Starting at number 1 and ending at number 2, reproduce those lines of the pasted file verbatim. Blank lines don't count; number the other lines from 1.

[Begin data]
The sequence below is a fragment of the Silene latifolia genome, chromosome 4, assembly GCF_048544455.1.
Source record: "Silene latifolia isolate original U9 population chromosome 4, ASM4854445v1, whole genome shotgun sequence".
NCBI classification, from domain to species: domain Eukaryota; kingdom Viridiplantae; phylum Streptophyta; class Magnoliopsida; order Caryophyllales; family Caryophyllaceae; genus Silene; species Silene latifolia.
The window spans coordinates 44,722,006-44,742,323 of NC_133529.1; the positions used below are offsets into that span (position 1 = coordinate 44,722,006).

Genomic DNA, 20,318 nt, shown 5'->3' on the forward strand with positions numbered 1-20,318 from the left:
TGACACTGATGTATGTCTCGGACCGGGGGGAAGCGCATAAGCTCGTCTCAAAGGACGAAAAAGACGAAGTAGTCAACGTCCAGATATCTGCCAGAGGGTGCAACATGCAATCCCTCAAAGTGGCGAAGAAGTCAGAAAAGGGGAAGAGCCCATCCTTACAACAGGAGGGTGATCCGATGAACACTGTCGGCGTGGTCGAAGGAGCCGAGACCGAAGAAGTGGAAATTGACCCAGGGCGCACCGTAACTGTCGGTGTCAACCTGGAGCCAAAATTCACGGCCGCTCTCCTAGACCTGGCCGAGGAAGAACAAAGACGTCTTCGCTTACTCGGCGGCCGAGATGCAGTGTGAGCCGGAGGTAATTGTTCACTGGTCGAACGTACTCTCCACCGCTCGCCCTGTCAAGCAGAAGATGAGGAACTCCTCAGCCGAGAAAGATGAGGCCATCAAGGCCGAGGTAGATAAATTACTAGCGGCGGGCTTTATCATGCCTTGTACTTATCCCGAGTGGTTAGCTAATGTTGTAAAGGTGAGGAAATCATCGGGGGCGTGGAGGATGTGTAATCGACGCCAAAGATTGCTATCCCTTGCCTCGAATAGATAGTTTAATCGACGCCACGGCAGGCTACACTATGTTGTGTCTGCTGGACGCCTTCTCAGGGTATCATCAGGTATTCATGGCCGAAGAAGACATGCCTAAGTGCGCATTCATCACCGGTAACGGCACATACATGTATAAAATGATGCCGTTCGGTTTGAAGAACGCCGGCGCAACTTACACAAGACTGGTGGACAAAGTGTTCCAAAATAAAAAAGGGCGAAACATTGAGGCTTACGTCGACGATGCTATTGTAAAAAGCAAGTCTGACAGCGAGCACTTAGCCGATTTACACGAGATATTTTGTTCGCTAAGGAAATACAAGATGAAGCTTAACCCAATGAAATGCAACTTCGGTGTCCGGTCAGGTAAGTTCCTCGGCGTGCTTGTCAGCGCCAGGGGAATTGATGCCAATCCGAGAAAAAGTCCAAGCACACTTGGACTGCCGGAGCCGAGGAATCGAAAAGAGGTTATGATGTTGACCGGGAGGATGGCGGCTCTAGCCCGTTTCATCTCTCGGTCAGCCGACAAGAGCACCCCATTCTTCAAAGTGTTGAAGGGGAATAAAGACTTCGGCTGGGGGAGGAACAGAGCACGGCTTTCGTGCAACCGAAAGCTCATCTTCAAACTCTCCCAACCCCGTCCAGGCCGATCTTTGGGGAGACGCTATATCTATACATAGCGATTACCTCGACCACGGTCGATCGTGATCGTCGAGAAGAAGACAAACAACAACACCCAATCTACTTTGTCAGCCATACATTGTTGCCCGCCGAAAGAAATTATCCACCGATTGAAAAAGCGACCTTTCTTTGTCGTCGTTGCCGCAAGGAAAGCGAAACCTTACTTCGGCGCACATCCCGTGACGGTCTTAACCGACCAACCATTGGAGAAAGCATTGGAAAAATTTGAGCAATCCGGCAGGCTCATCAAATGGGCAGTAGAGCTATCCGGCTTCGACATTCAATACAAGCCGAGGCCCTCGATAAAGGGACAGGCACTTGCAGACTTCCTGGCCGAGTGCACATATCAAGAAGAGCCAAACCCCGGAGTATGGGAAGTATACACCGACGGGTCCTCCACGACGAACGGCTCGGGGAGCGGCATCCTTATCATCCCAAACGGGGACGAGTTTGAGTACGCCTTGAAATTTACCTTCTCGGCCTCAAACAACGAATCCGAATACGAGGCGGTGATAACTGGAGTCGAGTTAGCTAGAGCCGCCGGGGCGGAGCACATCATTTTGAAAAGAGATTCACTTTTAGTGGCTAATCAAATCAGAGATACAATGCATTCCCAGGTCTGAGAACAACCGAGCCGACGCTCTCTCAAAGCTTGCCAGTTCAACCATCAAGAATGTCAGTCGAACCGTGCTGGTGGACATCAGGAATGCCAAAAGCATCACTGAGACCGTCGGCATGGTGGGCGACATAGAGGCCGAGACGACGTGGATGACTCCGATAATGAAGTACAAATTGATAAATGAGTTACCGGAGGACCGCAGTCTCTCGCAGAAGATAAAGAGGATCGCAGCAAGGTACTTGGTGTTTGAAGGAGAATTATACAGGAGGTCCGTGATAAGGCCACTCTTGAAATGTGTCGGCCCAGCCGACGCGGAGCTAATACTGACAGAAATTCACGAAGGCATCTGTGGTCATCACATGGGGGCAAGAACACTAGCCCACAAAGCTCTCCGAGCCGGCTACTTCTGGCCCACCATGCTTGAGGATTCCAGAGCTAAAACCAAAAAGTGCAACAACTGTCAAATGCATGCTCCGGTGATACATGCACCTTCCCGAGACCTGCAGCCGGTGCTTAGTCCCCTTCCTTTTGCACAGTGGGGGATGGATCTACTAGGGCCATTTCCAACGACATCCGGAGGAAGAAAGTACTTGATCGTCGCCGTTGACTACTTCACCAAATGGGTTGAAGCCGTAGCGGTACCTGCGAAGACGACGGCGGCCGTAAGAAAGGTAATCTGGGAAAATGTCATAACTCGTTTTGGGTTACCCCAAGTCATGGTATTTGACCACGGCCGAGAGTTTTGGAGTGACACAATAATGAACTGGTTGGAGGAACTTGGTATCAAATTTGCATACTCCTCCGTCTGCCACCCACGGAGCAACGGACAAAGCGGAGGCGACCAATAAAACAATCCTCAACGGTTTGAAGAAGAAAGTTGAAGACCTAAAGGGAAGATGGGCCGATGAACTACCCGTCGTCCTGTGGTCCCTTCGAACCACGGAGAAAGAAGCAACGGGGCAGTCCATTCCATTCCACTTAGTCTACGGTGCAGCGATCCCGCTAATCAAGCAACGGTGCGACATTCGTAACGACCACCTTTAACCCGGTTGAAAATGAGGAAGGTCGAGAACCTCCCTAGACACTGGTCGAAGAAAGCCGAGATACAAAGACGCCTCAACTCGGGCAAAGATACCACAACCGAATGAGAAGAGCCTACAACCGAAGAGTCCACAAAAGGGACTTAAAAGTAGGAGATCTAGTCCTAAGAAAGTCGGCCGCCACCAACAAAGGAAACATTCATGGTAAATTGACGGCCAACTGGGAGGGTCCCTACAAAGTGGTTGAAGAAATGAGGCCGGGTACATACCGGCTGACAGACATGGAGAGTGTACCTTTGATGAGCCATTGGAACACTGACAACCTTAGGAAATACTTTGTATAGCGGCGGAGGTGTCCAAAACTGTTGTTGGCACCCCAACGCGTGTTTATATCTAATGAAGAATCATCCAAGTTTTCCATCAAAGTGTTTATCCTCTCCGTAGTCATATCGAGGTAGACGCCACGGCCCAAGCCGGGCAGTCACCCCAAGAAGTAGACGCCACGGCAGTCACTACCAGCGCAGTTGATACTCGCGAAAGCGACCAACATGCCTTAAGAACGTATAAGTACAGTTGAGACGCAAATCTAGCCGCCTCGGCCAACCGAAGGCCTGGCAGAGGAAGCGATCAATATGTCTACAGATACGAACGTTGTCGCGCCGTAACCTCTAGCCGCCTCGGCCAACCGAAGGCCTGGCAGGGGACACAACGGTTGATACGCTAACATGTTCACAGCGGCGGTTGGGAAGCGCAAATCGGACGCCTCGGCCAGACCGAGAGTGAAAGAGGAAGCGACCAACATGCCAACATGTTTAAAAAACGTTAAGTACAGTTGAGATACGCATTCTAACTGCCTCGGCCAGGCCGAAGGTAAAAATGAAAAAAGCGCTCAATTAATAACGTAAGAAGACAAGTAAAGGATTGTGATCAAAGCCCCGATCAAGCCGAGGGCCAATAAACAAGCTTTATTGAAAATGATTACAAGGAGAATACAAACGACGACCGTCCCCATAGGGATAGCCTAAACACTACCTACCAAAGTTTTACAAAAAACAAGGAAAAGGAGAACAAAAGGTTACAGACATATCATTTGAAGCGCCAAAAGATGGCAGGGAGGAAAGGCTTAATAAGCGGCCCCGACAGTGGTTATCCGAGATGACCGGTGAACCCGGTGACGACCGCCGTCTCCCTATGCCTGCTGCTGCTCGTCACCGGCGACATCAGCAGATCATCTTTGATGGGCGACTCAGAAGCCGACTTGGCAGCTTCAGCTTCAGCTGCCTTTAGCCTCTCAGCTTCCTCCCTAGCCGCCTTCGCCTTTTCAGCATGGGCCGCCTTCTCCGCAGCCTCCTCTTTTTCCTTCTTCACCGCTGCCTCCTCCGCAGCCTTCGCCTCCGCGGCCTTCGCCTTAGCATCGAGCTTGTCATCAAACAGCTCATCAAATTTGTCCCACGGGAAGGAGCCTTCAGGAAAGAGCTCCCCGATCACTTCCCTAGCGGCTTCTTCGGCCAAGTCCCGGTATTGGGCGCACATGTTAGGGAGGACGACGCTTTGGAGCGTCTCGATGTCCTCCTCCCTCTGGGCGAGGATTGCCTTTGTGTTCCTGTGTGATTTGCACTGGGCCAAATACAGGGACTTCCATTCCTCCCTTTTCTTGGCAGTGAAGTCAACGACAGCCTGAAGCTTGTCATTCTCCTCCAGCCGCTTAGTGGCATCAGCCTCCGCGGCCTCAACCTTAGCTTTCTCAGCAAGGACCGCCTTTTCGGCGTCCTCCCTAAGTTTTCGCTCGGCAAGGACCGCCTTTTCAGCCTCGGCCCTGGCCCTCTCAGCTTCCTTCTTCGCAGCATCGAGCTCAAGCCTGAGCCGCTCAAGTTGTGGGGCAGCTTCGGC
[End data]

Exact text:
The sequence below is a fragment of the Silene latifolia genome, chromosome 4, assembly GCF_048544455.1.
Source record: "Silene latifolia isolate original U9 population chromosome 4, ASM4854445v1, whole genome shotgun sequence".